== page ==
Sunday, June 12, 2011

When the LOST is FOUND

I had to laugh today. I was just leaving church when I noticed I had a text from my daughter Shawna. She was missing her keys and wondered if I had picked them up last night when I left. I knew I hadn’t, but I checked anyway and texted her a “no.” “Please check again!” She said, “You are my only hope.”
When I arrived at Shawna and Ricki’s for lunch they were still searching desperately. They had actually been ready for church, with the kids packed up and in the car, before they realized the keys were missing. Obviously, they didn’t make it to church. Well, the search went on for the next two hours. Off and on, one of us would start looking all over again. Shawna was sure she had left them on the arm of the couch right inside the door, so I searched there repeatedly; under it, behind it, in every nook and cranny. 
She was ready to give up and call the car company to find out how to get a new set, but had gone outside to check the car one last time when, lo and behold, I reached into a fold in the back of the couch and there they were! We all took a deep breath and were able to relax. 
It wasn’t the first time today that I found what was lost. After church, one of our Messiah Village residents was looking everywhere for the cane she had laid down. She couldn’t leave without it, she needed it! Several of us joined in the search, and, even when she said she had already checked the bathroom, I told her I would check again. She insisted  that it wasn’t necessary, she had already looked there, until I told her, “Well, maybe a second set of eyes will help.” Sure enough, as soon as I opened the door I spotted the cane hanging on the back of a rocking chair. She was so surprised when I walked out with her cane, hadn’t she just looked there herself?
Then there was this past Thursday. Another resident was frantic because she had misplaced her purse. She knew she had it in the salon and was sure she must have left it there. Since there was no way she could concentrate on her physical therapy, or anything else for that matter, I told her I would go to the Salon and check for her, (even though someone else had already been dispatched on a similar errand.) Everyone there assured me that she had left with her purse in hand. She was so disappointed when I returned without it...her money, her hearing aides and other important items were in her purse, she needed it and would have no peace until it was found.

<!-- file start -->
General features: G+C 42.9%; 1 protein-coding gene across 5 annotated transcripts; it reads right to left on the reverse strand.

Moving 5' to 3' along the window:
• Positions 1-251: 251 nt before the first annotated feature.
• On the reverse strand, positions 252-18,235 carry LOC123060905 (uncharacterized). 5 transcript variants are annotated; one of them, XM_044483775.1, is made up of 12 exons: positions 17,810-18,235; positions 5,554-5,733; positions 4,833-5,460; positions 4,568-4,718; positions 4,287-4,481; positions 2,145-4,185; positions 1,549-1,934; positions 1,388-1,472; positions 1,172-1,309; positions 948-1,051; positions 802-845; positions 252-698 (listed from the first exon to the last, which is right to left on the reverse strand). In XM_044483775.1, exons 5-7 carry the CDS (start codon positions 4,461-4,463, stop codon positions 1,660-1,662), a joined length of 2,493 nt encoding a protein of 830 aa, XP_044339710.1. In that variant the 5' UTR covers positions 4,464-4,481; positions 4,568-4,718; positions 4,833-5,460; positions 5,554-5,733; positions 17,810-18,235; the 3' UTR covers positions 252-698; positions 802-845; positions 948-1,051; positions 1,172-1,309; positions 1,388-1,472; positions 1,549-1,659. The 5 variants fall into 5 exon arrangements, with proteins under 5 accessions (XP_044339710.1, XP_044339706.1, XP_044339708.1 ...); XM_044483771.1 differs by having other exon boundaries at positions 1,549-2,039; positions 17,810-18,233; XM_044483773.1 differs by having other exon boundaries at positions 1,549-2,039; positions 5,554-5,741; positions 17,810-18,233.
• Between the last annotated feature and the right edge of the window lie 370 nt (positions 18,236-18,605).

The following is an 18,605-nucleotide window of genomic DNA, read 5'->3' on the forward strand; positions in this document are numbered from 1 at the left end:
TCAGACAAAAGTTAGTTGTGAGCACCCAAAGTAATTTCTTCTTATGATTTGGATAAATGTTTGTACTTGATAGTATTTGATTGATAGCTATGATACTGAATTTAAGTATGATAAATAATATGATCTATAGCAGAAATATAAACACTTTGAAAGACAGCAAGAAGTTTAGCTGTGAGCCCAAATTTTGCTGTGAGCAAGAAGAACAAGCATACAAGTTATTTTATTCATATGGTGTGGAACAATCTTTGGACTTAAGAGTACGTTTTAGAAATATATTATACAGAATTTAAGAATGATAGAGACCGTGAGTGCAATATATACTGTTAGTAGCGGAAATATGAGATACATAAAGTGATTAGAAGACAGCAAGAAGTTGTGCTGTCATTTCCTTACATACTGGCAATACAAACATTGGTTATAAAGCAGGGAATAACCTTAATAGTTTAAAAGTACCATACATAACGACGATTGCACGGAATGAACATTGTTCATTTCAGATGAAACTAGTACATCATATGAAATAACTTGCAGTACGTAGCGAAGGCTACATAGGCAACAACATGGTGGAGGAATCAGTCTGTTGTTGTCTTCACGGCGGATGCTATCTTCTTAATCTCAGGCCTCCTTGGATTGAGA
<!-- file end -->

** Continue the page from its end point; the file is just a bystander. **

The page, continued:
On a whim I went to her room, opened the top drawer of her nightstand and was not the least surprised to find the missing purse. When I returned and dropped it in her lap the look on her face and the delight and relief in her voice were a perfect reward! All was well in her world again!
Three significant “lost and found” incidents in four days. How could I not be reminded of the three stories in Luke chapter 15: a lost sheep, a lost coin, a lost son. Three stories meant to remind us how much God cares about lost people. 
Have you ever considered the desperation that accompanies the searches for lost people? Think of the little boys or girls, the young women or pregnant mothers who have been at the center of so many highly publicized searches. What I find both heartbreaking and eye opening is the extent that a people will go to search for a physically missing individual and yet, there are people all around us who are spiritually lost, a far more dangerous and desperate state.
So here is my question, “What would it take for our efforts to “seek and save” the spiritually lost to come anywhere near the extent that we go after the physically lost?” Just something to think about...